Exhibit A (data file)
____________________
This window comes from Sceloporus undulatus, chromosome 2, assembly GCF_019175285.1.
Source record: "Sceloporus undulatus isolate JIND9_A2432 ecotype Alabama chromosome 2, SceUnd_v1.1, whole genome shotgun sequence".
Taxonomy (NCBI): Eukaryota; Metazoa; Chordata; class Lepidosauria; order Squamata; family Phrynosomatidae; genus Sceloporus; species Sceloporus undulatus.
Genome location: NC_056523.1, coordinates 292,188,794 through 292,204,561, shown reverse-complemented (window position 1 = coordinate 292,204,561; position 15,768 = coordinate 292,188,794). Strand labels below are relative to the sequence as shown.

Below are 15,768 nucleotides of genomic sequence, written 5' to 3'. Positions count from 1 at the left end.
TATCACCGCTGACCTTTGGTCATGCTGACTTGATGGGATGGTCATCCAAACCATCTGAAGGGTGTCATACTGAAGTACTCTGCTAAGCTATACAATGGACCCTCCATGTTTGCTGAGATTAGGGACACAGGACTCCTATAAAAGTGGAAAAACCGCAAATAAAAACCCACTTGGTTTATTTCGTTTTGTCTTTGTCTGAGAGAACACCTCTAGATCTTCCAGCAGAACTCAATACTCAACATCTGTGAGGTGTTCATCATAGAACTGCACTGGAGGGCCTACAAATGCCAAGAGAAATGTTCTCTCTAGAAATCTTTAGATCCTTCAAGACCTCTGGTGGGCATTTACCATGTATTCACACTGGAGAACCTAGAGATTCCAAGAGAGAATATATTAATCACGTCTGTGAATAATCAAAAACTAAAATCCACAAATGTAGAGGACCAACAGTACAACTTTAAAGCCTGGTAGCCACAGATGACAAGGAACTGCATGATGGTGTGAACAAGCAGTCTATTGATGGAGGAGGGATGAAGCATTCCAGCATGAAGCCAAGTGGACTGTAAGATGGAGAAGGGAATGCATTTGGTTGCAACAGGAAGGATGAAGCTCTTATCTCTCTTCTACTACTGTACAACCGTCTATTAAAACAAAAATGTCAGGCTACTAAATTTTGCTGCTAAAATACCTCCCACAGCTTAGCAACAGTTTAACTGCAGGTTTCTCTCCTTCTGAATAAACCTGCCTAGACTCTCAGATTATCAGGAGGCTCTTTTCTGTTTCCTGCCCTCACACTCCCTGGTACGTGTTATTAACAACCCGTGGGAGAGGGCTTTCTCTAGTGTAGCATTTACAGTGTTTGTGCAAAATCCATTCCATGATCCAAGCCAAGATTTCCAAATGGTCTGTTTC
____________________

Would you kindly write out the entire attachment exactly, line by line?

This window comes from Sceloporus undulatus, chromosome 2, assembly GCF_019175285.1.
Source record: "Sceloporus undulatus isolate JIND9_A2432 ecotype Alabama chromosome 2, SceUnd_v1.1, whole genome shotgun sequence".
Taxonomy (NCBI): Eukaryota; Metazoa; Chordata; class Lepidosauria; order Squamata; family Phrynosomatidae; genus Sceloporus; species Sceloporus undulatus.
Genome location: NC_056523.1, coordinates 292,188,794 through 292,204,561, shown reverse-complemented (window position 1 = coordinate 292,204,561; position 15,768 = coordinate 292,188,794). Strand labels below are relative to the sequence as shown.

Below are 15,768 nucleotides of genomic sequence, written 5' to 3'. Positions count from 1 at the left end.
TATCACCGCTGACCTTTGGTCATGCTGACTTGATGGGATGGTCATCCAAACCATCTGAAGGGTGTCATACTGAAGTACTCTGCTAAGCTATACAATGGACCCTCCATGTTTGCTGAGATTAGGGACACAGGACTCCTATAAAAGTGGAAAAACCGCAAATAAAAACCCACTTGGTTTATTTCGTTTTGTCTTTGTCTGAGAGAACACCTCTAGATCTTCCAGCAGAACTCAATACTCAACATCTGTGAGGTGTTCATCATAGAACTGCACTGGAGGGCCTACAAATGCCAAGAGAAATGTTCTCTCTAGAAATCTTTAGATCCTTCAAGACCTCTGGTGGGCATTTACCATGTATTCACACTGGAGAACCTAGAGATTCCAAGAGAGAATATATTAATCACGTCTGTGAATAATCAAAAACTAAAATCCACAAATGTAGAGGACCAACAGTACAACTTTAAAGCCTGGTAGCCACAGATGACAAGGAACTGCATGATGGTGTGAACAAGCAGTCTATTGATGGAGGAGGGATGAAGCATTCCAGCATGAAGCCAAGTGGACTGTAAGATGGAGAAGGGAATGCATTTGGTTGCAACAGGAAGGATGAAGCTCTTATCTCTCTTCTACTACTGTACAACCGTCTATTAAAACAAAAATGTCAGGCTACTAAATTTTGCTGCTAAAATACCTCCCACAGCTTAGCAACAGTTTAACTGCAGGTTTCTCTCCTTCTGAATAAACCTGCCTAGACTCTCAGATTATCAGGAGGCTCTTTTCTGTTTCCTGCCCTCACACTCCCTGGTACGTGTTATTAACAACCCGTGGGAGAGGGCTTTCTCTAGTGTAGCATTTACAGTGTTTGTGCAAAATCCATTCCATGATCCAAGCCAAGATTTCCAAATGGTCTGTTTC